As Denver's food scene continues to boil over, the city's chefs and eateries are getting more and more attention from national media and recognition from groups dedicated to celebrating the country's best restaurants. The James Beard Foundation announced the semifinalists for its annual chef and restaurant awards today, and among them were five Denver and Boulder nominees. While Aspen and Vail have often been the focus of past nominations, the mountain towns were snubbed this year in favor of Front Range favorites.
This year's James Beard Award semi-finalists for Best Chef Southwest are Dana Rodriguez of Work & Class, Alex Seidel of Fruition and Steven Redzikowski of Oak at Fourteenth. Frasca Food and Wine was nominated in the Outstanding Restaurant category and Yasmin Lozada-Hissom got the nod in the Outstanding Pastry Chef division for her work at Spuntino. Each category includes more than twenty other nominees, so the competition is tough. The final nominees will be named on March 24 and the awards ceremony is scheduled for April 25. The list of semifinalists was selected by a panel of critics, writers and editors who combed through more than 35,000 submissions.
The James Beard Foundation also singled out Brandon Foster, executive chef at Vesta Dipping Grill. He's been invited to cook at the James Beard House on February 25 with four other chefs from around the country for the Foundation's third annual Skuna Bay "Salmon Seduction" dinner. Foster — who works with Skuna Bay salmon at Vesta — will cook salmon dishes alongside chefs from New York City, Las Vegas, Washington, D.C., and Ohio.
In addition to chefs, Denver restaurants are making national news. Punch Bowl Social was named one of ten Breakout Brands by Nation's Restaurant News this week. The magazine defines its choices as "cutting-edge restaurant concepts that are set to redefine food service." Punch Bowl Social, headed by restaurateur Robert Thompson and with current locations in Denver, Portland, Austin and Detroit, was the only Denver-based company to make the list, but two others, Native Foods and Rusty Taco, have outposts in the metro area. Nation's Restaurant News wrote this about Thompson's comfort food and bowling hot spot:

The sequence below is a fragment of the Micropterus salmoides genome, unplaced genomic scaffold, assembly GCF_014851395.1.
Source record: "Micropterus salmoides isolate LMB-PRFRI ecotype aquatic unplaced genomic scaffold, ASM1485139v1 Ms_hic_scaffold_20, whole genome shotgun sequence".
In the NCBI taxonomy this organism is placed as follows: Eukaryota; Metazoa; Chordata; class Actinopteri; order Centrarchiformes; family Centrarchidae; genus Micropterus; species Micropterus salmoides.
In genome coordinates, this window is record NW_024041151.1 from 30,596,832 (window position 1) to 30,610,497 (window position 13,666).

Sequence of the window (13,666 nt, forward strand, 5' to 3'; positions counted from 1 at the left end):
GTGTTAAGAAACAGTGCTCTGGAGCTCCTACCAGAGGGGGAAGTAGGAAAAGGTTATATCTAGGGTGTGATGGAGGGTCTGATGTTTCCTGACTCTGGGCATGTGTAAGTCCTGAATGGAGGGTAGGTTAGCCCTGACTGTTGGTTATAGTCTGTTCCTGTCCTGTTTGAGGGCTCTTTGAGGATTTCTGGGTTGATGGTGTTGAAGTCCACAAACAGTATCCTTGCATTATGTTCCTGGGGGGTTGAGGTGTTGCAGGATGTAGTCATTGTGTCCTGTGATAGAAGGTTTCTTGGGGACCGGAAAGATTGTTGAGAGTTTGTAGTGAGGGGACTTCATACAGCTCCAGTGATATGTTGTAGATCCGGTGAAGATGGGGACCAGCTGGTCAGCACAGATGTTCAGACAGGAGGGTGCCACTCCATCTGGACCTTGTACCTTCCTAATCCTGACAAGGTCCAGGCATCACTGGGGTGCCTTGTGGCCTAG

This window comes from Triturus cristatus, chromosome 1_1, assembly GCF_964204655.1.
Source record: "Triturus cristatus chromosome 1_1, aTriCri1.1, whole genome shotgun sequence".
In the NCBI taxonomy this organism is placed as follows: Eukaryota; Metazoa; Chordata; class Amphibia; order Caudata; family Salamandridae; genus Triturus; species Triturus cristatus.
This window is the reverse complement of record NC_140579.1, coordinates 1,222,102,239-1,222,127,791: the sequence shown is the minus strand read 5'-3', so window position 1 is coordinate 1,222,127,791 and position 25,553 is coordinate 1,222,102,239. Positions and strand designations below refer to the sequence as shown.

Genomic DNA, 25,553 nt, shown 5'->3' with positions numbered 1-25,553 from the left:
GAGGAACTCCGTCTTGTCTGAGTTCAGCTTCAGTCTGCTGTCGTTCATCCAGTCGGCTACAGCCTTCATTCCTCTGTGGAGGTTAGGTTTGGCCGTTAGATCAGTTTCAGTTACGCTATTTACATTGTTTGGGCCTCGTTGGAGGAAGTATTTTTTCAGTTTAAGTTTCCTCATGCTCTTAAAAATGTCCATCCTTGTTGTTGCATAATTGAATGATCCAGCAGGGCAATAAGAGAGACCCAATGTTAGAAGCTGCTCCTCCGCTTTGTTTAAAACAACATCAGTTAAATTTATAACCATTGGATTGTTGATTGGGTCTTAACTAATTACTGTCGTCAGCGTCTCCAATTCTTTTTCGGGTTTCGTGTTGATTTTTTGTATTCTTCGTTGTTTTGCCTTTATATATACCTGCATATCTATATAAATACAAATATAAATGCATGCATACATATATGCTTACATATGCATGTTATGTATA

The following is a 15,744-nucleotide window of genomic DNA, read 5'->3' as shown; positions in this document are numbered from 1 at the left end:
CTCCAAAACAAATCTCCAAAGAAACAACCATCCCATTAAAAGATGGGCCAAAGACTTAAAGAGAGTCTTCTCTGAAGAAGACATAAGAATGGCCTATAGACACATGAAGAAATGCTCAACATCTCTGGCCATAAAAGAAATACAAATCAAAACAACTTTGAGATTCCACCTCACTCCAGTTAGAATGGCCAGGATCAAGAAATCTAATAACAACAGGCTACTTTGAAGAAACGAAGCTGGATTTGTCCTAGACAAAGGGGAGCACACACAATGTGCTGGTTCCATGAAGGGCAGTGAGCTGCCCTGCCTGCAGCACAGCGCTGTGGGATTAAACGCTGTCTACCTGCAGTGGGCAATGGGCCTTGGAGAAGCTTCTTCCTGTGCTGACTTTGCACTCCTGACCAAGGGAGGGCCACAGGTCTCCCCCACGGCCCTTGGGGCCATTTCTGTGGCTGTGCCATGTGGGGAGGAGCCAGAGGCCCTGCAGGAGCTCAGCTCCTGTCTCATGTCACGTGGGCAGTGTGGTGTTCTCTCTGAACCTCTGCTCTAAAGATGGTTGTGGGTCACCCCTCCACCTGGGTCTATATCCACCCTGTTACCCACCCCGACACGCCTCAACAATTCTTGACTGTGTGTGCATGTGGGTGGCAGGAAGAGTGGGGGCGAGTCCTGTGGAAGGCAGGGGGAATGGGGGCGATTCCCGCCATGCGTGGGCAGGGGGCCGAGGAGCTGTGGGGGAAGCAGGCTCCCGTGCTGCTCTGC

Punch Bowl Social’s founder said the brand connects with Millenials who seek an energetic, playful atmosphere but aren’t willing to sacrifice food quality. Locations feature a full menu of updated comfort foods as well as a bowling alley, shuffleboard, retro video games, and private karaoke rooms. Six new locations will open in the next 21 months, including two in Chicago, one in Cleveland and a second location in Denver.
And nothing's hotter in the food industry right now than ramen. Denver has lagged behind many other cities with larger Japanese populations until recently, but even with several new ramen joints in the city, supply can't keep up with demand — as evidenced by the long lines outside Aurora's new Katsu Ramen. USA Today singled out Uncle, though, in its recent list — 10Best: Restaurants to Slurp Savory Ramen — which also includes acclaimed Japanese eateries Morimoto in Philadelphia and Tsujita Artisan Noodle in Los Angeles. In the article, BlackboardEats editor in chief Maggie Nemser singles out Uncle for its five broth bases that can be augmented with "umami bombs" — seven-pepper spice or bacon jam with miso. "They're giving you a way to take a traditional dish and take it to another playful place," she writes.
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